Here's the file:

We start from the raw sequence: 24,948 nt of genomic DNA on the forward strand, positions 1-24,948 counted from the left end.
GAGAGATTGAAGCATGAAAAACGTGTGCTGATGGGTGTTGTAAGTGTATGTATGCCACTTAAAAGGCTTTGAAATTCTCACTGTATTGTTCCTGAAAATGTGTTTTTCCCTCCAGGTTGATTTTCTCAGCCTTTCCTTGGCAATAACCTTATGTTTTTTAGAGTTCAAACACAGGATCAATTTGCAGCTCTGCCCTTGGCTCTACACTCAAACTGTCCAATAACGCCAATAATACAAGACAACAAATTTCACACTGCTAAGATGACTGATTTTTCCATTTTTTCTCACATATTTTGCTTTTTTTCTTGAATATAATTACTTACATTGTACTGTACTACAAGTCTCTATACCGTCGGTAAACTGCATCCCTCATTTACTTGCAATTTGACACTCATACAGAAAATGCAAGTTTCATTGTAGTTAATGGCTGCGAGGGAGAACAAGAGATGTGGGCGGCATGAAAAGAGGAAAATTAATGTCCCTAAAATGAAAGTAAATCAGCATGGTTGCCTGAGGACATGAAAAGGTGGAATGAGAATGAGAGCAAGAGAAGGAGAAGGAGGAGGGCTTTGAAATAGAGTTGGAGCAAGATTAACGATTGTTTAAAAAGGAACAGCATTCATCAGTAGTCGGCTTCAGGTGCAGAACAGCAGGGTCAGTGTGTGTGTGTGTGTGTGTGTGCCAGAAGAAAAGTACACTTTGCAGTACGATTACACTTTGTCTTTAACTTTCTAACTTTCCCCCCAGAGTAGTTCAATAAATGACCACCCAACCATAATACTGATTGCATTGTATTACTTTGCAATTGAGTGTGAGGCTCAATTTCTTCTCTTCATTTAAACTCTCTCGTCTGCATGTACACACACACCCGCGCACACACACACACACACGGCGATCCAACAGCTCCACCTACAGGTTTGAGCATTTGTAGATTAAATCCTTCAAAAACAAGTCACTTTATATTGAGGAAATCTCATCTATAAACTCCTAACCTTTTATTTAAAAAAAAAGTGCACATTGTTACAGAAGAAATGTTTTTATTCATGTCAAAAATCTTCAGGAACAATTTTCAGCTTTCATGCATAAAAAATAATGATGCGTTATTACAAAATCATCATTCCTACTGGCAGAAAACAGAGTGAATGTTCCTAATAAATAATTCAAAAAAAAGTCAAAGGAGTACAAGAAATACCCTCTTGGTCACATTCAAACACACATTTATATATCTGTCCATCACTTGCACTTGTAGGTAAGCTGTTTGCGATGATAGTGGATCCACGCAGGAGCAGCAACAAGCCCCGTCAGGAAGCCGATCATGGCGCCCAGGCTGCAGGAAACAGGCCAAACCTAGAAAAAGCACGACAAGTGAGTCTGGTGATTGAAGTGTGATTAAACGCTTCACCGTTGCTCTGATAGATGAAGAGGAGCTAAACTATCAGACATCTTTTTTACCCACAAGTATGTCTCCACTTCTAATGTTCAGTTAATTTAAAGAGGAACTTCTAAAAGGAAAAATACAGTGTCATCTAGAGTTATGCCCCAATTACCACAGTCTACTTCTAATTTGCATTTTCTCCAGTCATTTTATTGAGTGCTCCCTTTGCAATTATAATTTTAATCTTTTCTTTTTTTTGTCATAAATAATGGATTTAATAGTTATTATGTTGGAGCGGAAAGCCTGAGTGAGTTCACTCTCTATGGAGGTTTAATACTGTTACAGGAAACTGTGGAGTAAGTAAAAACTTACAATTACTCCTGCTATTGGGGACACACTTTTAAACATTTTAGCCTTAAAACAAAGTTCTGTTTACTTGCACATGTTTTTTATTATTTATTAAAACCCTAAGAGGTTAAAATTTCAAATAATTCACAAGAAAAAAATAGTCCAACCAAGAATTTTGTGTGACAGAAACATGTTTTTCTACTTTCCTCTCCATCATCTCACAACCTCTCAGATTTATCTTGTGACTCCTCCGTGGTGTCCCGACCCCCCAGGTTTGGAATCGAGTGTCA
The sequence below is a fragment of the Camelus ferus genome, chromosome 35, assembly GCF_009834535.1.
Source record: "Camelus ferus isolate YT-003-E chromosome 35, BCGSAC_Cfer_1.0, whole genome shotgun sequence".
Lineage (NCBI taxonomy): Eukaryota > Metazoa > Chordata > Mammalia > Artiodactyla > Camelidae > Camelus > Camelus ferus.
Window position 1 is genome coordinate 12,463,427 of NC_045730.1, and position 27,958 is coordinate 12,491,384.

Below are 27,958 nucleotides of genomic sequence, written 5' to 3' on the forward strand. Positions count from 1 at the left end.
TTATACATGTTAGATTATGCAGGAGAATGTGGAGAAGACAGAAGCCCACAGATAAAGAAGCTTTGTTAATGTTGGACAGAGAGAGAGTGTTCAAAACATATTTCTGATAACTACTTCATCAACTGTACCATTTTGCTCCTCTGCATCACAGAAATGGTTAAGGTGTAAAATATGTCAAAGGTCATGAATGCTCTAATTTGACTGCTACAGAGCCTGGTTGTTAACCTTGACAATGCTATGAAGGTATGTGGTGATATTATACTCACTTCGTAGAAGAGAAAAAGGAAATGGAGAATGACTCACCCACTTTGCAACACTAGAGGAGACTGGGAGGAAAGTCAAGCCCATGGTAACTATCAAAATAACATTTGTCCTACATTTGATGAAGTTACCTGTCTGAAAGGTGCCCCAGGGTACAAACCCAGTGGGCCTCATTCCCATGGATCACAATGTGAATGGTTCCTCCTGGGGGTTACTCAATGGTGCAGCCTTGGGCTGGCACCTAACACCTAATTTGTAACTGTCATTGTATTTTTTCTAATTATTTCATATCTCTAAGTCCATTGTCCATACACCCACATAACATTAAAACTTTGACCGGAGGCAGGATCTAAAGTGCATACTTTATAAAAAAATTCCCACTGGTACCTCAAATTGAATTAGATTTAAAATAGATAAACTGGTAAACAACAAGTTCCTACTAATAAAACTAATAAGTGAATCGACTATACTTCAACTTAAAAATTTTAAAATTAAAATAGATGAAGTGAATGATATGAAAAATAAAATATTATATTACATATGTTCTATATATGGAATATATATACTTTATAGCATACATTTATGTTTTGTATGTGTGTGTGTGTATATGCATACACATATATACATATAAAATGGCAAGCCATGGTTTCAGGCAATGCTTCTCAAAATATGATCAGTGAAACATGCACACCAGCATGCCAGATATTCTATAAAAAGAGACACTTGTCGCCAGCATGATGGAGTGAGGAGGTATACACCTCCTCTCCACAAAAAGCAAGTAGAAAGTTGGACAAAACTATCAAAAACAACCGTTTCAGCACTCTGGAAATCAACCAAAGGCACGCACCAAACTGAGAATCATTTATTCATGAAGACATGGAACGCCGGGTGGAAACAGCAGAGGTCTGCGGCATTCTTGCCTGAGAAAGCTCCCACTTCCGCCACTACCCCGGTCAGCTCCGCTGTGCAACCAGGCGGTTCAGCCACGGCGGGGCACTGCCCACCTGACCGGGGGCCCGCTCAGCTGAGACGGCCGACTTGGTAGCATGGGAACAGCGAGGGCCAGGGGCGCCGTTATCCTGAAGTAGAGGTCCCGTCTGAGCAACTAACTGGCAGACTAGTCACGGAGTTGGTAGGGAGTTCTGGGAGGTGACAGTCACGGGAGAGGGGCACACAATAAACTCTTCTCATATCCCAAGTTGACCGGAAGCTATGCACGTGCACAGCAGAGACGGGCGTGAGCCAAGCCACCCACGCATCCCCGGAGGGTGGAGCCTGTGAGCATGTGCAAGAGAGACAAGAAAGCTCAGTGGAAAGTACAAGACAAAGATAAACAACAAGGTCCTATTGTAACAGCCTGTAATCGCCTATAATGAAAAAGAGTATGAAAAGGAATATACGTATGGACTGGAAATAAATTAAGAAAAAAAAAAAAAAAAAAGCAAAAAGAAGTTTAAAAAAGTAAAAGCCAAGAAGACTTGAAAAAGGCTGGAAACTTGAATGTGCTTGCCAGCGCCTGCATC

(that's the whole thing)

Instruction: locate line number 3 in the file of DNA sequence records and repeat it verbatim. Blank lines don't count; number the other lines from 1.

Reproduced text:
The sequence below is a fragment of the Camelus ferus genome, chromosome 35, assembly GCF_009834535.1.